Wounded in the Line of Duty
Several months ago, Boston Police Officer Shawn Marando and two other officers responded to a 911 call from a woman reporting that her boyfriend, later identified as Tyrone Cummings, 25, had assaulted her and was threatening to kill her.
When Officer Marando and fellow officers arrived on scene, Cummings was outside with a woman believed to be the victim’s sister and opened fire on them. He shot Marando in the leg. Marando and another officer returned fire, hitting Cummings multiple times.
Click here for the Boston Herald account of this incident:
Officer Shawn Marando, a Law Enforcement Today.com member wrote the following to TEAM LET:
“I think the Boston Herald wrote a pretty great article on that incident, but I would like to add;
There are a few things that I would point out from this incident that might save the lives of other first responders out there. I say first responders because, although I am a police officer, this would pertain to all of us in this same field. EMT’s, Paramedics, Police, & Deputy Sheriffs. We all respond to incidents where there is safety in numbers.
On this given day, we were within 45 minutes of the end of our shift when the call came in. We work the overnight shift, and while other officers were busy on paperwork from the nights calls, or even ‘holding calls’, integrity kicked in and we cleared up in case we were needed. It was within maybe 15 seconds of clearing the previous incident when we were issued this potentially fatal call. It seemed to us as just another ‘man threatening to kill his girlfriend’ call. To us, it seemed to be just another domestic violence call.
One additional officer took it upon himself to respond on his own to assist us in case it was needed. He had no idea that we were actually to become involved in a close quarter shootout, where one of us would end up being shot.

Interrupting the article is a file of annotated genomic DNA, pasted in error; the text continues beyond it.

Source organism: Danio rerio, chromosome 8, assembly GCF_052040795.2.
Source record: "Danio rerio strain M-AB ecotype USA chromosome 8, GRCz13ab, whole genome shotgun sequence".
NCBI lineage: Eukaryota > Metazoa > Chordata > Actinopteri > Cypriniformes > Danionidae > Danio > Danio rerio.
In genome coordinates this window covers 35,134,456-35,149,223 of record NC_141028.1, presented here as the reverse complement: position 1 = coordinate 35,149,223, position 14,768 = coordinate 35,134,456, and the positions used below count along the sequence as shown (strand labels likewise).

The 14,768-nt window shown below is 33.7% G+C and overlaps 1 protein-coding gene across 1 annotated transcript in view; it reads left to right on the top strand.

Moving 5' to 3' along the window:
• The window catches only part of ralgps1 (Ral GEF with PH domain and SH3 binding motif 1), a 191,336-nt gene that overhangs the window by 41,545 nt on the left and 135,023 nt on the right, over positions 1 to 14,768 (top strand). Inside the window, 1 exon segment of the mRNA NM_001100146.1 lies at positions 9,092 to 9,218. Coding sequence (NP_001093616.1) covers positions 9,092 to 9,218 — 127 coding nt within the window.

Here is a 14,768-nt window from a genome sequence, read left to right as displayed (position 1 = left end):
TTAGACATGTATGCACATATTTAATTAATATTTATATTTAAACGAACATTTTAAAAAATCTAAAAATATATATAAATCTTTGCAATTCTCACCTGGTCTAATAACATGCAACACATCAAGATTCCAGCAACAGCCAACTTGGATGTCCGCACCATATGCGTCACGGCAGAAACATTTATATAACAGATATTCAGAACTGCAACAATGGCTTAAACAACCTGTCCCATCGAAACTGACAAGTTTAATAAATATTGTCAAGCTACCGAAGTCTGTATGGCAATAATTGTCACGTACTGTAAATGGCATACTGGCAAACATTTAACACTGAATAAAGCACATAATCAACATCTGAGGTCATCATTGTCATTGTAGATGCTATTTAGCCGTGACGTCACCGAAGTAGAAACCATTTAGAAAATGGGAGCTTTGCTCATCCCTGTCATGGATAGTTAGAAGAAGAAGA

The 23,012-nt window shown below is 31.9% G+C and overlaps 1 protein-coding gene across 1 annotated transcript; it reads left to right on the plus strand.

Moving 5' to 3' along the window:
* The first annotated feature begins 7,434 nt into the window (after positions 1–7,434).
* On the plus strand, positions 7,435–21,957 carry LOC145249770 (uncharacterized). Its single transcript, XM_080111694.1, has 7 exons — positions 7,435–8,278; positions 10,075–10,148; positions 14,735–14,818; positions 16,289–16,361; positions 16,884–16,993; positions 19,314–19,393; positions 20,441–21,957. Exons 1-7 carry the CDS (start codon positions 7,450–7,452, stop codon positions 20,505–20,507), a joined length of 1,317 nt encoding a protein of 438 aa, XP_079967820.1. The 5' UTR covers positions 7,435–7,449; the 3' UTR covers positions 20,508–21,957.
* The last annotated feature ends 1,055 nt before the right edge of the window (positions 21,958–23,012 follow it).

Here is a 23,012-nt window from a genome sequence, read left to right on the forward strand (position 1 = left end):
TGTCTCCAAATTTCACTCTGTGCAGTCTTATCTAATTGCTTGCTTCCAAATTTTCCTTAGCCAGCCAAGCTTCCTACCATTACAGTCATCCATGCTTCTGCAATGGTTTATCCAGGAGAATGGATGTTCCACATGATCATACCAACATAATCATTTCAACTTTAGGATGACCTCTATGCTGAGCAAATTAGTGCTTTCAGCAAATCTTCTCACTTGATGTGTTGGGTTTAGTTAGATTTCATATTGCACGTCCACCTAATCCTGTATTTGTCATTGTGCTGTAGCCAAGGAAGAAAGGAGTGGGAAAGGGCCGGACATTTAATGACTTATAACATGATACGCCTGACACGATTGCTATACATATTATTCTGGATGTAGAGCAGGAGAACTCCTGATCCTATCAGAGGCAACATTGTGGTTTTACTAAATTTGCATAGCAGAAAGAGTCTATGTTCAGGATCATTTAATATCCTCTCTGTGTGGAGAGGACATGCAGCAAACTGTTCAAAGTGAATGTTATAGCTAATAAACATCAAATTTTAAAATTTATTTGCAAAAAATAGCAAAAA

During this shootout, there were 13 rounds exchanged within 5-6 seconds and approximately 8-10 feet of the suspect and myself. A huge combination of luck, tactics and common sense kicked in, all at once. Tunnel vision, auditory exclusion and the feeling of it not even being real was a reality, it was not just a research paper or study that proved to be true.
The ‘oh sh–‘ factor kicked in and our bodies reacted on their own jumping into survival mode within micro seconds.
All and all, I would say that based on the outcome of the incident, and that we managed to survive that day with ‘minor’ injuries, we were the right team to have been sent to that call. It could have been so much worse. The shooter was on a mission. He woke up that morning, loaded two firearms, added additional ammunition to his pockets and had his daily fill of crack cocaine before he set out to kill the pregnant woman who was soon to be mother of his child.
So, when you are feeling like it is close to the end of your shift and you are tired, and that call comes in when you think, ‘yeah it could be dangerous, but, they got it’, pertaining to that other unit that you have been working with for some amount of years now……remember that saying, ‘Do unto others as you would like them to do unto you’. Save that report, get out of that chair, and see if your presence at that call might in fact save the life of your partner. We do not have to conduct a survey at my job, but just imagine how others might be feeling for not doing so that day. Don’t let it be you. An ounce of prevention is worth a pound of cure….right? Although we did well that day, imagine if we were all killed? You can never bring back your deceased partners, but you may be able to prevent them from being killed if in fact you do respond. It is not how tough your partner might be, but it is the presence of your fellow co-workers that might make that armed suspect hesitate for even one second, which in turn enables you to take advantage of that one moment to regroup and react properly.
I was asked if there was anything I would have changed that day pertaining to tactics and our response. I would not have changed a thing. I am grateful for having my partners with me on that day. Their names are Officer Charbel Kamel and Officer Tim Denio.
I would also suggest officers start practice shooting their pistols from the proned position. Get low, get small. If I had not on that date, I might have been killed. I had no cover and that was all I could do, yet as a police officer, we had never practiced that at the range.
In closing, I could speak for days on this experience, but I would rather be open to questions and share my experiences with others to help them save the lives of themselves or their partners.
Please continue to be safe out there and be there for the other officers when you think, ‘They will be all set’.